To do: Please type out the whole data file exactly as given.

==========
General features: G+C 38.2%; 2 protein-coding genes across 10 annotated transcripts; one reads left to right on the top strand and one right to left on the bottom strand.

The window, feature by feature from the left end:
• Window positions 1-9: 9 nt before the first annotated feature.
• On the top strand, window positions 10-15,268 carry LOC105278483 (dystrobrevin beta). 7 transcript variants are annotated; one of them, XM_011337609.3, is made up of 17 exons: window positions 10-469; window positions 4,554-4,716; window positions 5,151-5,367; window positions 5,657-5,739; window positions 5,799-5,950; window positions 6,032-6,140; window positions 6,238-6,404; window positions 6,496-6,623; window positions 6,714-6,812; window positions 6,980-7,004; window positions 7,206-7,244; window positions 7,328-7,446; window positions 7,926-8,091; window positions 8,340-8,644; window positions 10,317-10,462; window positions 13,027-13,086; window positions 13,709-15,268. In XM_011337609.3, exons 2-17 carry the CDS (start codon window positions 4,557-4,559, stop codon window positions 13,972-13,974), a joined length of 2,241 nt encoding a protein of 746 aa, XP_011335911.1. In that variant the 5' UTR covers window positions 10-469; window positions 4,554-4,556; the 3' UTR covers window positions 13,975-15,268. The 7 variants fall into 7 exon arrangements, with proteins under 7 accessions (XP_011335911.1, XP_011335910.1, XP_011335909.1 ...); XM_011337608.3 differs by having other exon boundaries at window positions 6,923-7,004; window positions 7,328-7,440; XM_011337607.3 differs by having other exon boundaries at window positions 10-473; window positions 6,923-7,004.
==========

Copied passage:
General features: G+C 38.2%; 2 protein-coding genes across 10 annotated transcripts; one reads left to right on the top strand and one right to left on the bottom strand.

The window, feature by feature from the left end:
• Window positions 1-9: 9 nt before the first annotated feature.
• On the top strand, window positions 10-15,268 carry LOC105278483 (dystrobrevin beta). 7 transcript variants are annotated; one of them, XM_011337609.3, is made up of 17 exons: window positions 10-469; window positions 4,554-4,716; window positions 5,151-5,367; window positions 5,657-5,739; window positions 5,799-5,950; window positions 6,032-6,140; window positions 6,238-6,404; window positions 6,496-6,623; window positions 6,714-6,812; window positions 6,980-7,004; window positions 7,206-7,244; window positions 7,328-7,446; window positions 7,926-8,091; window positions 8,340-8,644; window positions 10,317-10,462; window positions 13,027-13,086; window positions 13,709-15,268. In XM_011337609.3, exons 2-17 carry the CDS (start codon window positions 4,557-4,559, stop codon window positions 13,972-13,974), a joined length of 2,241 nt encoding a protein of 746 aa, XP_011335911.1. In that variant the 5' UTR covers window positions 10-469; window positions 4,554-4,556; the 3' UTR covers window positions 13,975-15,268. The 7 variants fall into 7 exon arrangements, with proteins under 7 accessions (XP_011335911.1, XP_011335910.1, XP_011335909.1 ...); XM_011337608.3 differs by having other exon boundaries at window positions 6,923-7,004; window positions 7,328-7,440; XM_011337607.3 differs by having other exon boundaries at window positions 10-473; window positions 6,923-7,004.